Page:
Table 1 – Fiscal consolidation plans, 2011 - 2012
  Fiscal balance Annual change in
the fiscal balance
Discretionary fiscal
savings measures
  % of GDP % of GDP % of GDP
Fiscal year 2010 2011 2012 2011 2012
Greece -10.5 3.1 0.9 6.5 3.5
Ireland -11.6 2.5 2.1 3.9 2.3
Portugal -9.1 4.5 1.6 3.0 1.1
Spain -9.3 3.3 1.6 2.2 0.8
Italy -4.6 0.7 1.2 0.8 0.7
France -7.7 1.7 1.4 0.7 0.7
United Kingdom -11.1 1.2 2.0 0.6 2.0
Germany -3.3 0.8 1.0 0.4 0.7
Australia -4.3 0.7 2.1 0.2 0.1
Canada -3.4 1.1 0.7 0.0 0.0
United States -8.9 -2.0 3.9 -0.3 -0.1
Japan -9.5 -0.5 1.6 not yet specified

Source: individual country budget documents, except for Japan where the figures are obtained from the IMF. Ireland’s fiscal balance for 2010 excludes financial sector support.

Risks to the fiscal and economic outlook remain on the downside

If governments actually implement fiscal consolidation programmes as currently planned, it will be an important step to restore the health of public finances and economic growth (Figure 13).

Figure 13 – Fiscal balance outlook, 2010 - 2014
Figure 13 – Fiscal balance outlook, 2010 - 2014.
Source: IMF; New Zealand’s figures are the net lending forecast at Budget 2011 but presented on a Government-Financial Statistics and calendar year basis.

However, in the case that countries do not achieve their announced fiscal targets or governments fail to deliver their planned fiscal adjustment, the impact on the fiscal and economic outlook is likely to be significant. For the peripheral Euro-zone economies, lower-than-expected economic growth would feed back negatively on fiscal consolidation, while political uncertainty and weak institutional frameworks may prevent the implementation of the plans.

In other advanced countries, the back-loaded nature of fiscal consolidation plans increases concern whether some countries will actually implement their consolidation plans. The May 2011 OECD Economic Outlook identifies “the unsettled fiscal situation” in the US and Japan as one of the main risks to the global recovery.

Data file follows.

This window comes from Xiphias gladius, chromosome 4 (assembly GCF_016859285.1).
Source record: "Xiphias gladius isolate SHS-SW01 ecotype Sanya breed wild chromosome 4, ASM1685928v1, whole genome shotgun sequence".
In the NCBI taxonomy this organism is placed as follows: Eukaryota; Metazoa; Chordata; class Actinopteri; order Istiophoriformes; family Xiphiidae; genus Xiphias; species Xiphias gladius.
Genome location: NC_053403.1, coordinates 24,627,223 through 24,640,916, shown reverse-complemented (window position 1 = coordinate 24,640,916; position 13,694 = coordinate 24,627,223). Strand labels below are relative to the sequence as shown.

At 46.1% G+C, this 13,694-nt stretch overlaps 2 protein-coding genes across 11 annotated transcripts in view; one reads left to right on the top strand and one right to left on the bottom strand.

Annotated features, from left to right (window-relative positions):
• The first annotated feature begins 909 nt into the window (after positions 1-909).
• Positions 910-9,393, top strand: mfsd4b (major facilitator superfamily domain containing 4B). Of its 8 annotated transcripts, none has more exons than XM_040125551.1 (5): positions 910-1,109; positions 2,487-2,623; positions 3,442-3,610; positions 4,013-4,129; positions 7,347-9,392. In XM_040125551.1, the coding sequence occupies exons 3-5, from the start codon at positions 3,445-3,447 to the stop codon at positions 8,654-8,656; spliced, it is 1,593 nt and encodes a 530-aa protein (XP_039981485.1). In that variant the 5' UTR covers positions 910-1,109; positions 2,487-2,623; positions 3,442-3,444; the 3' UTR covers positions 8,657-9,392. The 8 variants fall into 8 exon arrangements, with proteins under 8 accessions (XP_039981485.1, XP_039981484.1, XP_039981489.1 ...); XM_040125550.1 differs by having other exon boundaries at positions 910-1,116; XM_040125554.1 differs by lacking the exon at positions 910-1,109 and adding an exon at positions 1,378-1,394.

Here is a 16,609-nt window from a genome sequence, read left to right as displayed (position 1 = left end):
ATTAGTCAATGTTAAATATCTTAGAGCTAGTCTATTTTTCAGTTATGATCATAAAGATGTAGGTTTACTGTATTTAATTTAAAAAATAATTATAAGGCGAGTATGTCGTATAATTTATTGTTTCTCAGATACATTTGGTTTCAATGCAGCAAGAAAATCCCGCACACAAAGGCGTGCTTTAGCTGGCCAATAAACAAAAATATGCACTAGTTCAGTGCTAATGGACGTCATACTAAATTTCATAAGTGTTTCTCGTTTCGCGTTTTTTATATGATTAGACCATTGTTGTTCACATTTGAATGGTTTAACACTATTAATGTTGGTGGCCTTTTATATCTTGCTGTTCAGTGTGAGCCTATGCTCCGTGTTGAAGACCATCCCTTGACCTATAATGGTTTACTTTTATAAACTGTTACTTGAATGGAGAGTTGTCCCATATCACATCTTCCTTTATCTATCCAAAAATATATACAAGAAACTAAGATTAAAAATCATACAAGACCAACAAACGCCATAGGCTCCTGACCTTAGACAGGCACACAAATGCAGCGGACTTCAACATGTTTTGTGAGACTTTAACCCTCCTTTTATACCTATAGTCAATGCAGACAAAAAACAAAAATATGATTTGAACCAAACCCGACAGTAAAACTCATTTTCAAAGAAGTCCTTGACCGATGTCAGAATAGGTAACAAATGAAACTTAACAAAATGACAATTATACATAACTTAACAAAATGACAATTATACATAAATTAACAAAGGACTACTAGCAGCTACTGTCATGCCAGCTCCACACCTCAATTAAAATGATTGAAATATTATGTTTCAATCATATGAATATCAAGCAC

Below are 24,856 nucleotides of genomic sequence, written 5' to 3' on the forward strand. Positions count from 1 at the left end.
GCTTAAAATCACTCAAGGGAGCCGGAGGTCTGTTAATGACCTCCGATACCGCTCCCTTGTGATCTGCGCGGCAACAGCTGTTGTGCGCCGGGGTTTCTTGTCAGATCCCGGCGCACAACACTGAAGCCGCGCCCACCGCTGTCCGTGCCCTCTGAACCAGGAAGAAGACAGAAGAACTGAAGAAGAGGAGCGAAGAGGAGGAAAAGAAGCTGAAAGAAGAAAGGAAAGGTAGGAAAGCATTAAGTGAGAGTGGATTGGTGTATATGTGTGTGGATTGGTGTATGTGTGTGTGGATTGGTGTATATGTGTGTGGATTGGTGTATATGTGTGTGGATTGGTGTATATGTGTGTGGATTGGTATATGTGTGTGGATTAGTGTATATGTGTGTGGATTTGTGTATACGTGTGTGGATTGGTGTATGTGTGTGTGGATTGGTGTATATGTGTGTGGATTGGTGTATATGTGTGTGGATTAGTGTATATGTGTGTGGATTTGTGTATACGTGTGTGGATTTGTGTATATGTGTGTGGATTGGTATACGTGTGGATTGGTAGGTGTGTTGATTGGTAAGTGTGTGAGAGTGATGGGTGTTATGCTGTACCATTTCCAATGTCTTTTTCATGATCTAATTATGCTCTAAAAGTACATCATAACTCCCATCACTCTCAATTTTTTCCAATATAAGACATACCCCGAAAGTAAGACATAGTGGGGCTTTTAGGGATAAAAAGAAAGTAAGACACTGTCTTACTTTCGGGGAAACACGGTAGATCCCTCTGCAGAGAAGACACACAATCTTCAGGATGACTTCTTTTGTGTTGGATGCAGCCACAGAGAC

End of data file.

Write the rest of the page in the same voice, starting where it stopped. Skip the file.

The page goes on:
In the US, most of the savings measures outlined in the 2012 Budget will only start to take effect at the end of 2012 – around election time - and there is increasing doubt whether the government will have the required political support to tighten its spending. In Japan, the absence of any specific policy to reduce the budget deficit, combined with the uncertainty about the scale, timing and financing of the earthquake reconstruction costs, increases the risks that the government will not enact fiscal adjustment programmes.

Market perceptions continue to be polarised

Sovereign debt concerns have intensified again for Greece, Ireland and Portugal, despite the EU/IMF financial assistance programme and the front-loaded fiscal consolidation efforts. Investors have become increasingly sceptical whether the EU/IMF programme will help these countries solve their financing needs. In the last week of May, 10-year government bond yields reached almost 17% for Greece, 11% for Ireland and 10% for Portugal (Figure 14). At the same time, banks in the three countries are not able to access market finance and are dependent on liquidity provided by the European Central Bank.

Figure 14 – 10-Year Government Bond Yields
Figure 14 – 10-Year Government Bond Yields.
Source: Bloomberg

On the other hand, the Credit Default Swap (CDS) spreads remain broadly flat for large advanced countries, suggesting that the market continues to view these countries as having low fiscal risks. As a result, these countries continue to enjoy cheap financing conditions, expressed in the relatively low yields on their bond rates.

The market optimism for some large advanced countries may suggest that the risk of losing market confidence is remote for now. However, markets typically react late and abruptly, as seen in the case of Greece where the 5-year CDS spreads were as low as 100 basis points in 2009, surged to 965 in May 2010 and reached 1480 in the early weeks of May 2011.

New Zealand’s fiscal position

New Zealand experienced a sharper reduction in its fiscal balance than some other countries and its improvement is occurring more slowly. This is in part due to the muted recovery arising from household and business consolidation and the short-term impact of the Canterbury earthquakes. Recognising this, the Government has outlined a fiscal savings plan in Budget 2011. New Zealand is expected to be one of the few advanced economies to have a fiscal surplus in the medium term. New Zealand’s low level of public debt also compares favourably with other advanced countries (Figure 15).

Figure 15 – Government gross debt
Source: IMF; New Zealand’s figures are the net lending forecast at Budget 2011 but presented on a Government Financial Statistics and calendar year basis.

The impact of the global fiscal consolidation on the world and the New Zealand economies has already been incorporated in the Budget 2011 economic forecasts. This set of forecasts allowed for some fiscal consolidation to take place in the US in the medium term.